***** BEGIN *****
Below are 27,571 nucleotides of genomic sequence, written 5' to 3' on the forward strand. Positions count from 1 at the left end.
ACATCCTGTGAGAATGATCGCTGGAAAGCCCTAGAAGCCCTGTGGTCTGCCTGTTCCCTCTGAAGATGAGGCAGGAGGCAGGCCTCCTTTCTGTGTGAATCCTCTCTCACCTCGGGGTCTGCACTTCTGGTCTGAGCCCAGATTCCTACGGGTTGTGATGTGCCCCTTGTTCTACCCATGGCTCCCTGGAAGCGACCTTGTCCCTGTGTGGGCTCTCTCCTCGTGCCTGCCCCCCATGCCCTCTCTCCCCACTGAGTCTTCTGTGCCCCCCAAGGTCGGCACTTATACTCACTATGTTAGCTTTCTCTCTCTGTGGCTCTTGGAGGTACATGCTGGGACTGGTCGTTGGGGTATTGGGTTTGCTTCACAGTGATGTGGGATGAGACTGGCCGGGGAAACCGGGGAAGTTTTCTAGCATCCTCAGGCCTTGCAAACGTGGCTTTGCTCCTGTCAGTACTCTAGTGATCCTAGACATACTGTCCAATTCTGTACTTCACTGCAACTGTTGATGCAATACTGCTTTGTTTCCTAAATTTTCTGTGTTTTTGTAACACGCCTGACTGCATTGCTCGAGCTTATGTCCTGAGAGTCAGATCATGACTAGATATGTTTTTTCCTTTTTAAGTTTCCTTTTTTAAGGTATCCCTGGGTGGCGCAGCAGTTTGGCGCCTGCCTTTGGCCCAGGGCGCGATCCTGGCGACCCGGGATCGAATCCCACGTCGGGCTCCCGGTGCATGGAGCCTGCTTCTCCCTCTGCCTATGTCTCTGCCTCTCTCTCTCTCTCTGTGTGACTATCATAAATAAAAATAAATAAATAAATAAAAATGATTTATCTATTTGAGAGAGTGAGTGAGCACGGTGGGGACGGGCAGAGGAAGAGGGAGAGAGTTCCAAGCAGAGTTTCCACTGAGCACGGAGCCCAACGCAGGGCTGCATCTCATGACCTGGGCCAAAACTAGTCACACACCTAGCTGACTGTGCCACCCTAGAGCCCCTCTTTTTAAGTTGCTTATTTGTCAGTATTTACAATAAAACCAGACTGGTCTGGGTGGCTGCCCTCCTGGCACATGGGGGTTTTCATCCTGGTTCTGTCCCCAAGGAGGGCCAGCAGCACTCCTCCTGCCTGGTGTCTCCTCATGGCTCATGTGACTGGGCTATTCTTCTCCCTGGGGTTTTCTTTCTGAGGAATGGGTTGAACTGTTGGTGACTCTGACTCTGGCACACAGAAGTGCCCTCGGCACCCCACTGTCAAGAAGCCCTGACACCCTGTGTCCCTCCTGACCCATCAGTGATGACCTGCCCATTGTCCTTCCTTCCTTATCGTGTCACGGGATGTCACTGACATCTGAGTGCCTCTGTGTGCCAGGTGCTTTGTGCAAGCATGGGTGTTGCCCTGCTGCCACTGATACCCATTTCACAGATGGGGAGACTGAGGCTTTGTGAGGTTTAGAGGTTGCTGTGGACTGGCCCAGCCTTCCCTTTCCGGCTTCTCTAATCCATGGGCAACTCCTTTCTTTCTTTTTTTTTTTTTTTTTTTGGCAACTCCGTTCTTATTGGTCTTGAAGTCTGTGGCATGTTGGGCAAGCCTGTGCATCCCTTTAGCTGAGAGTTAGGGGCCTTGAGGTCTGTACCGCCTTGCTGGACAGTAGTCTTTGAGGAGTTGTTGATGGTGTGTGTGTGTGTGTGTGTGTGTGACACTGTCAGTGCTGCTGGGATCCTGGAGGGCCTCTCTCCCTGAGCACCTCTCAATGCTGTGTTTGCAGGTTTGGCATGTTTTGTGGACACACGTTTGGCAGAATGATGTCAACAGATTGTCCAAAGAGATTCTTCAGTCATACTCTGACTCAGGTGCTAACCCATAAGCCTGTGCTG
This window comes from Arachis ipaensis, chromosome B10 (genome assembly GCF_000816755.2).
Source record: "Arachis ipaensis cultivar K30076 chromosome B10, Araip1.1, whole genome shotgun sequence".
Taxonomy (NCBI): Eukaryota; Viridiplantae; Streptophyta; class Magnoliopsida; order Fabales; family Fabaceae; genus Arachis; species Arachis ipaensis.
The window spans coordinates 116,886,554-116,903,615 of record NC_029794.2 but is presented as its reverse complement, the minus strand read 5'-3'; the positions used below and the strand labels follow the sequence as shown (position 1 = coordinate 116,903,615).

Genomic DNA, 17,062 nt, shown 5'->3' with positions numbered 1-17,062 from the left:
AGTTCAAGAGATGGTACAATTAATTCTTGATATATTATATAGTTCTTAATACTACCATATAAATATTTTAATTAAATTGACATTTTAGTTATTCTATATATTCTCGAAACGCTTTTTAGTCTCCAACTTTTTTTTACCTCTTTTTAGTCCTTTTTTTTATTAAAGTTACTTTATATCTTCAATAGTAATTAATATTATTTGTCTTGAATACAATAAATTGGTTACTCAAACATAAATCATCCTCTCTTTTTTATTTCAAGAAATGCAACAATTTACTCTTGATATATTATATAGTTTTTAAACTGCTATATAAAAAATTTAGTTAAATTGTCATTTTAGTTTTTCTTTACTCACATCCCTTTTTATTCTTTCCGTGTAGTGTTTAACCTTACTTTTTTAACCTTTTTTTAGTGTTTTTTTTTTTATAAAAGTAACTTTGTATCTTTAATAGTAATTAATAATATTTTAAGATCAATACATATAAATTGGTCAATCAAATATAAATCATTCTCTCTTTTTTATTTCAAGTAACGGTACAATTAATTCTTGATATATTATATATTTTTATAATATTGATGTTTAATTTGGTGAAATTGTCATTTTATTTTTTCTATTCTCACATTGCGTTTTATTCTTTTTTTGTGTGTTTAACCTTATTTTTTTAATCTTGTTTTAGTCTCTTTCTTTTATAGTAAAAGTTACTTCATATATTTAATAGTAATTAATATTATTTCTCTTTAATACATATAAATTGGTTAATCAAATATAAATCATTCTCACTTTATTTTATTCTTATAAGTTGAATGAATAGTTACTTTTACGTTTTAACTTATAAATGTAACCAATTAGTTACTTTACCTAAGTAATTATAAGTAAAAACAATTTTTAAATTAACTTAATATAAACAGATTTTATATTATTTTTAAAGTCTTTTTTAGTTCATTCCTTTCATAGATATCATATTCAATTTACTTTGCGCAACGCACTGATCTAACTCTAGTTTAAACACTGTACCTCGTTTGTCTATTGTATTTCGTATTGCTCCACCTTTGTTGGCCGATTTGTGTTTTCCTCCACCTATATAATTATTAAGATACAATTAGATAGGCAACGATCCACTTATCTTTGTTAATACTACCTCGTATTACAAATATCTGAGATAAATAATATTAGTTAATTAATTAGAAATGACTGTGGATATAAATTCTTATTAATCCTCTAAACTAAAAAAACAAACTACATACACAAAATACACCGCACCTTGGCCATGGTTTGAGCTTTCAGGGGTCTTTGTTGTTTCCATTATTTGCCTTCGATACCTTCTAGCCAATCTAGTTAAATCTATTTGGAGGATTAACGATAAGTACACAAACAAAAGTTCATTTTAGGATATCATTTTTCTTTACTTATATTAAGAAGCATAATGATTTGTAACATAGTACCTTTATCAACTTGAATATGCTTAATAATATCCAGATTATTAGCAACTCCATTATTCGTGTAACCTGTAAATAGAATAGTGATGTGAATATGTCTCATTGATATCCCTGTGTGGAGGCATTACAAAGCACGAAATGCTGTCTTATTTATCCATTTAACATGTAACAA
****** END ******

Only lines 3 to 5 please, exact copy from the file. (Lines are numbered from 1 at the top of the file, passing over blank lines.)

This window comes from Arachis ipaensis, chromosome B10 (genome assembly GCF_000816755.2).
Source record: "Arachis ipaensis cultivar K30076 chromosome B10, Araip1.1, whole genome shotgun sequence".
Taxonomy (NCBI): Eukaryota; Viridiplantae; Streptophyta; class Magnoliopsida; order Fabales; family Fabaceae; genus Arachis; species Arachis ipaensis.